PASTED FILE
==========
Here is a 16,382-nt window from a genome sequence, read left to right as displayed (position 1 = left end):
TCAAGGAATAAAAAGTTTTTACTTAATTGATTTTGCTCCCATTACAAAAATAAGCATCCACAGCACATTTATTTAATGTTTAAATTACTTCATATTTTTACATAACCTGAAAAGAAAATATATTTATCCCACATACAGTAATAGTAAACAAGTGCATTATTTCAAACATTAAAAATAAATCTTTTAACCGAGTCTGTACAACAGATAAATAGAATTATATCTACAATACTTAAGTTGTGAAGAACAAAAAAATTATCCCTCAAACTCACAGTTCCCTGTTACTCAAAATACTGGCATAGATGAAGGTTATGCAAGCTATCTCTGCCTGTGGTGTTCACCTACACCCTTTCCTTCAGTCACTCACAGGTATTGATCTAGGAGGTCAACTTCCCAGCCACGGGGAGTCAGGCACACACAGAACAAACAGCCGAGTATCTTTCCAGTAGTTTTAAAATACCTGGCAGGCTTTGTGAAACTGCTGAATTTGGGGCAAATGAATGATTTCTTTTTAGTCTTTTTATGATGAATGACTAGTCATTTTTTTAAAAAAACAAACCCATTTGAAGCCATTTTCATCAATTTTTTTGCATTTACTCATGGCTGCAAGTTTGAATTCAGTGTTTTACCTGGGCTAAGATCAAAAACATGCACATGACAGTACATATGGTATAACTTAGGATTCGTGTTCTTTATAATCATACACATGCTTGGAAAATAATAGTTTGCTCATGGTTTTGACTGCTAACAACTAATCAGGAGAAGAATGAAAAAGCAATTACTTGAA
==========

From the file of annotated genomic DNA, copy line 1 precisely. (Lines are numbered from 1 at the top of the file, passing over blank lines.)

Here is a 16,382-nt window from a genome sequence, read left to right as displayed (position 1 = left end):